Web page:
Office of Operations Freight Management and Operations

Freight Transportation Industry Internship

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This publication is an archived publication and may contain dated technical, contact, and link information.

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U.S. Department of Transportation Federal Highway Administration logo Freight Professional Development logo


The FTII is intended as a self-initiated learning experience with information and technical support provided by the FHWA Office of Freight Management and Operations. The volunteer program will function within a State Department of Transportation (State DOT), Metropolitan Planning Organization (MPO), regional or local agency, FHWA field (Divisions and Resource Center) and headquarters offices, or, ultimately, a private sector entity. The Internship is not intended to require funding, tuition, or travel costs. It does, however, require an investment of time by both the public and private sector participants. The focus of this brochure is on the public sector internship within a private company or organization, but the reverse could also occur. FHWA can provide assistance when requested.

The internship experience will:

  • Enable public sector participants to improve their knowledge of local freight transportation needs, challenges, and factors that influence private sector decision making
  • Build networks and create lines of communication between the public and private sector
  • Create an environment of continuous awareness on changing issues
  • Enable private sector personnel to better understand the transportation project decision-making process.

Target Audience and Participants

The target audience for the FTII is leadership and staff from public sector agencies as described above. With assistance from the FHWA Office of Freight Management and Operations, the public sector agency/organization would work to identify private sector hosts within their jurisdiction.

Private sector hosts might be national, regional, or local businesses and might include, but are not limited to:

  • Shippers and receivers: manufacturers of durable goods and perishables, mining and forestry, retail/wholesale
  • Carriers: trucking companies, railroads, air freight carriers, steamship or barge lines
  • Terminal/facility operators: airports and marine ports, intermodal facilities, and other private terminals
  • Third-party logistic (3PL) suppliers
  • Services-oriented organizations: health care facilities and universities, hotels, entertainment and recreation facilities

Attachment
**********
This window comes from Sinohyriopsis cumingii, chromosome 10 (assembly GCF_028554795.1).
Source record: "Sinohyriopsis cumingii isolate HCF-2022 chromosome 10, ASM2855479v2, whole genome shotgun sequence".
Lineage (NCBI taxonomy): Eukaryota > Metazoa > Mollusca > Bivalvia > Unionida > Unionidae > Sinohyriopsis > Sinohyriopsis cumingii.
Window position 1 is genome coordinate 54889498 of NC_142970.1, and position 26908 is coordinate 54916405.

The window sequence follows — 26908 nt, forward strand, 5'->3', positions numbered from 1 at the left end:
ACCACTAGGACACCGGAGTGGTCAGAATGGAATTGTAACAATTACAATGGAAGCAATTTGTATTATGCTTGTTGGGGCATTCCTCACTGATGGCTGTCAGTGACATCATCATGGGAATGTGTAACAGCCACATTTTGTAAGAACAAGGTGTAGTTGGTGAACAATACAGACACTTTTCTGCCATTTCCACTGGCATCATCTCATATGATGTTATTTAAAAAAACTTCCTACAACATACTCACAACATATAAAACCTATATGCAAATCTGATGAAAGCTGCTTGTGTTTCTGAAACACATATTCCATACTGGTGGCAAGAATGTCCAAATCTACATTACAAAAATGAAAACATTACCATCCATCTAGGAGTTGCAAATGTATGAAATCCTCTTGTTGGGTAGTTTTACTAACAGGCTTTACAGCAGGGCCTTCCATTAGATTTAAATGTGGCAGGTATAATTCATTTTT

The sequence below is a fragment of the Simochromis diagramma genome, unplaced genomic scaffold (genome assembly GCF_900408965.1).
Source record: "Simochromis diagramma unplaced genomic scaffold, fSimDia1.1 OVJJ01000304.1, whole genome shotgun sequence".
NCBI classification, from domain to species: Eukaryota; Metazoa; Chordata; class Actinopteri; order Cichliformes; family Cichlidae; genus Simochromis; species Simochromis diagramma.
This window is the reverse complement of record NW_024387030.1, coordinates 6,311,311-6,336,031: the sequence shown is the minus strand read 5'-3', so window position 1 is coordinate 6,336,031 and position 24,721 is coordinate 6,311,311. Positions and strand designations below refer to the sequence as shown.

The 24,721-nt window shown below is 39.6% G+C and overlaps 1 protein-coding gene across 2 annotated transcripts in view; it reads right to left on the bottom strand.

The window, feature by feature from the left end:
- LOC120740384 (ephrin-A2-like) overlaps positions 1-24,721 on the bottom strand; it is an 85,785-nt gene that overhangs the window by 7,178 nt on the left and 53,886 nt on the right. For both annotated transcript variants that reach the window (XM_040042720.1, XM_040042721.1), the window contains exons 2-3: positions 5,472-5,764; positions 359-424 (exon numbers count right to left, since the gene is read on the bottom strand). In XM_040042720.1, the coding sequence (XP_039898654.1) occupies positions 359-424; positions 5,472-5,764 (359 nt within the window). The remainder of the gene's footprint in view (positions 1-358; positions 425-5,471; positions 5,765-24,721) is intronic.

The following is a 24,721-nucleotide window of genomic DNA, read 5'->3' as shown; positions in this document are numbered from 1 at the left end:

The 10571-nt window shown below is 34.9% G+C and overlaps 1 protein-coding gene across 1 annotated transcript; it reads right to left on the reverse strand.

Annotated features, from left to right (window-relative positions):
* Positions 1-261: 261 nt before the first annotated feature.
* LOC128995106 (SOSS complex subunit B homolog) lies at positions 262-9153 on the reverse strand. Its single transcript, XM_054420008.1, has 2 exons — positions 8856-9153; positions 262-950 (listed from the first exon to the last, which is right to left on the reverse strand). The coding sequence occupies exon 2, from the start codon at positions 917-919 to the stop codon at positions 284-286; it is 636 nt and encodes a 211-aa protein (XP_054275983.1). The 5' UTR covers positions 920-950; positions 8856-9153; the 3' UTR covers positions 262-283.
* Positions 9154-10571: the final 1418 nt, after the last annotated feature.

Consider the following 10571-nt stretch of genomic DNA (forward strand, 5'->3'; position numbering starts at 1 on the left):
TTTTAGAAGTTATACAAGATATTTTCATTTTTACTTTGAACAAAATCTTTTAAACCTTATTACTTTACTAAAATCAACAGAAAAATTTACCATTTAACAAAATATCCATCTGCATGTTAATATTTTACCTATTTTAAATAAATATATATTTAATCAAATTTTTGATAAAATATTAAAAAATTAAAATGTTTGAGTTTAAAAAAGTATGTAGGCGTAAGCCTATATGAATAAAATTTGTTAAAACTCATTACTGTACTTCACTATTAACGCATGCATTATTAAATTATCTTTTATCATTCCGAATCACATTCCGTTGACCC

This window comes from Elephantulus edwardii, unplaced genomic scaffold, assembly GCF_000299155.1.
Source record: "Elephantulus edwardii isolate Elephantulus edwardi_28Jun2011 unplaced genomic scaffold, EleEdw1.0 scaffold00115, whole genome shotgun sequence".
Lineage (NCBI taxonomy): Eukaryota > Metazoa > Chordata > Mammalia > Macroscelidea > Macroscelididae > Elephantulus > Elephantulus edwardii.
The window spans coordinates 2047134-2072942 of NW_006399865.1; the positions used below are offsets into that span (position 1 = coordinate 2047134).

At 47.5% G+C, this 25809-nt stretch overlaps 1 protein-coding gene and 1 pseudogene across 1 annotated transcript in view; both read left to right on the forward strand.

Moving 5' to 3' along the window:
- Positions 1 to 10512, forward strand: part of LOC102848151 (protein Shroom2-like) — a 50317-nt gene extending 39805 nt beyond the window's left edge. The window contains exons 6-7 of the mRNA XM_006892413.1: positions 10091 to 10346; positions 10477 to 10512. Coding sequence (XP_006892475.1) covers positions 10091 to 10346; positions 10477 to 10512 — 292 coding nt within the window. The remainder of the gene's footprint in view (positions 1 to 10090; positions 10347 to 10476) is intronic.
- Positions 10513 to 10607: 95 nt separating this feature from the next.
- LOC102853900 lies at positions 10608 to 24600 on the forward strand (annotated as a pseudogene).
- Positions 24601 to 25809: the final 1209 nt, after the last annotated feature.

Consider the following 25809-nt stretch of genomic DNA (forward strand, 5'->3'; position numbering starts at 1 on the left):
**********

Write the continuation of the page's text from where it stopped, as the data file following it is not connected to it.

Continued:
• Warehousing/distribution centers


The benefit of the FTII is the public sector "intern" spending time with the private sector company to gain a comprehensive understanding of:

  • Transportation issues that shippers and carriers face on a routine basis
  • Transportation needs and requirements of a company
  • How government transportation decisions impact industry productivity and efficiency
  • The potential for specific projects to provide the best return on investment to the regional/local economy
  • How to be an effective freight transportation advocate/champion.

These internships can also help to provide private sector participants with a better understanding of:

  • The state and local government transportation decision-making process and decision criteria
  • The role that private industry can play in the government transportation decision-making process
  • How improved communications, partnerships, and coordination between the private and public sectors can lead to better transportation decisions (that they can benefit from)
  • Why the private sector should stay engaged with the public sector decision makers.

Photo shows a logging truck moving down a dirt road with fallen timber on one side and standing forest on the other side.

Setting Up the Internship

The intern, working together with his or her supervisor, would identify private sector hosts, preferably within the local jurisdiction. The intern would make initial contact and arrange internships with the prospective private sector host that could last for a day or two or up to a week or more. FHWA's Office of Freight Management and Operations has received very positive reactions to the concept of the FTII from several national industries, and is available to assist in finding hosts.

Funding and Costs